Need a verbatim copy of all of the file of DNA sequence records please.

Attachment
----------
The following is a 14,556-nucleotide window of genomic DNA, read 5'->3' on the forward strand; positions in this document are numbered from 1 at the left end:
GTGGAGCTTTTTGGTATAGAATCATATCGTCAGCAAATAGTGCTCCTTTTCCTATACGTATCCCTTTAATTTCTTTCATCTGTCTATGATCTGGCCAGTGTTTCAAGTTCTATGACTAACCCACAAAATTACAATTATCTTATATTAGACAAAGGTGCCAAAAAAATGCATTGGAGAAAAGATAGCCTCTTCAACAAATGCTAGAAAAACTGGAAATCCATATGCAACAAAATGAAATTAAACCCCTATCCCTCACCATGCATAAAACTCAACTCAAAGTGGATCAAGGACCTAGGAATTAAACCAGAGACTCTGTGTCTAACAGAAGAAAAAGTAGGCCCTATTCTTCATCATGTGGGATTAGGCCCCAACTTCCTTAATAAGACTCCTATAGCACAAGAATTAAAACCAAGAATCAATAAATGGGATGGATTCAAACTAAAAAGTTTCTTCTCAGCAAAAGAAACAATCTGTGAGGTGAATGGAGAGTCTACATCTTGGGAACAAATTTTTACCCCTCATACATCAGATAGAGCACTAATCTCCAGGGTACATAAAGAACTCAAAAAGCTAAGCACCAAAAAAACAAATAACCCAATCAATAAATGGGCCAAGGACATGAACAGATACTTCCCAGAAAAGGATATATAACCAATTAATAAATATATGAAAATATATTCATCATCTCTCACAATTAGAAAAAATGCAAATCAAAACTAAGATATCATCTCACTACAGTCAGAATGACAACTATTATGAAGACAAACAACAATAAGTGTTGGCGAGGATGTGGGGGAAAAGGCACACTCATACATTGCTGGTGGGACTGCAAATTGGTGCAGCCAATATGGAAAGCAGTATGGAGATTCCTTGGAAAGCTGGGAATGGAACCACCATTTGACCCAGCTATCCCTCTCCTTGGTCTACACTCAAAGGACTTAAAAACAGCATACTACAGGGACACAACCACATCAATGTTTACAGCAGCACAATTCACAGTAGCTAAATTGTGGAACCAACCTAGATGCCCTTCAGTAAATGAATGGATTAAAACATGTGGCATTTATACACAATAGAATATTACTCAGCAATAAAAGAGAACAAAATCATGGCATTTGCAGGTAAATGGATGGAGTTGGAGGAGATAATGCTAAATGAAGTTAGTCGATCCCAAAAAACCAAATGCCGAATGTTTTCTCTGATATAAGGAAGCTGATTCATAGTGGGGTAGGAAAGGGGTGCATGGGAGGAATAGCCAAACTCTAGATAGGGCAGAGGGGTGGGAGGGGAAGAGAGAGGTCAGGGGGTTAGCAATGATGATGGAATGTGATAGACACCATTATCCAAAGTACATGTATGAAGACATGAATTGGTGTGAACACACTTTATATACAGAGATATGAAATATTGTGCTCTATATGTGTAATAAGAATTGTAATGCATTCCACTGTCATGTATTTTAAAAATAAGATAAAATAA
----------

The following is a 14,556-nucleotide window of genomic DNA, read 5'->3' on the forward strand; positions in this document are numbered from 1 at the left end:
GTGGAGCTTTTTGGTATAGAATCATATCGTCAGCAAATAGTGCTCCTTTTCCTATACGTATCCCTTTAATTTCTTTCATCTGTCTATGATCTGGCCAGTGTTTCAAGTTCTATGACTAACCCACAAAATTACAATTATCTTATATTAGACAAAGGTGCCAAAAAAATGCATTGGAGAAAAGATAGCCTCTTCAACAAATGCTAGAAAAACTGGAAATCCATATGCAACAAAATGAAATTAAACCCCTATCCCTCACCATGCATAAAACTCAACTCAAAGTGGATCAAGGACCTAGGAATTAAACCAGAGACTCTGTGTCTAACAGAAGAAAAAGTAGGCCCTATTCTTCATCATGTGGGATTAGGCCCCAACTTCCTTAATAAGACTCCTATAGCACAAGAATTAAAACCAAGAATCAATAAATGGGATGGATTCAAACTAAAAAGTTTCTTCTCAGCAAAAGAAACAATCTGTGAGGTGAATGGAGAGTCTACATCTTGGGAACAAATTTTTACCCCTCATACATCAGATAGAGCACTAATCTCCAGGGTACATAAAGAACTCAAAAAGCTAAGCACCAAAAAAACAAATAACCCAATCAATAAATGGGCCAAGGACATGAACAGATACTTCCCAGAAAAGGATATATAACCAATTAATAAATATATGAAAATATATTCATCATCTCTCACAATTAGAAAAAATGCAAATCAAAACTAAGATATCATCTCACTACAGTCAGAATGACAACTATTATGAAGACAAACAACAATAAGTGTTGGCGAGGATGTGGGGGAAAAGGCACACTCATACATTGCTGGTGGGACTGCAAATTGGTGCAGCCAATATGGAAAGCAGTATGGAGATTCCTTGGAAAGCTGGGAATGGAACCACCATTTGACCCAGCTATCCCTCTCCTTGGTCTACACTCAAAGGACTTAAAAACAGCATACTACAGGGACACAACCACATCAATGTTTACAGCAGCACAATTCACAGTAGCTAAATTGTGGAACCAACCTAGATGCCCTTCAGTAAATGAATGGATTAAAACATGTGGCATTTATACACAATAGAATATTACTCAGCAATAAAAGAGAACAAAATCATGGCATTTGCAGGTAAATGGATGGAGTTGGAGGAGATAATGCTAAATGAAGTTAGTCGATCCCAAAAAACCAAATGCCGAATGTTTTCTCTGATATAAGGAAGCTGATTCATAGTGGGGTAGGAAAGGGGTGCATGGGAGGAATAGCCAAACTCTAGATAGGGCAGAGGGGTGGGAGGGGAAGAGAGAGGTCAGGGGGTTAGCAATGATGATGGAATGTGATAGACACCATTATCCAAAGTACATGTATGAAGACATGAATTGGTGTGAACACACTTTATATACAGAGATATGAAATATTGTGCTCTATATGTGTAATAAGAATTGTAATGCATTCCACTGTCATGTATTTTAAAAATAAGATAAAATAA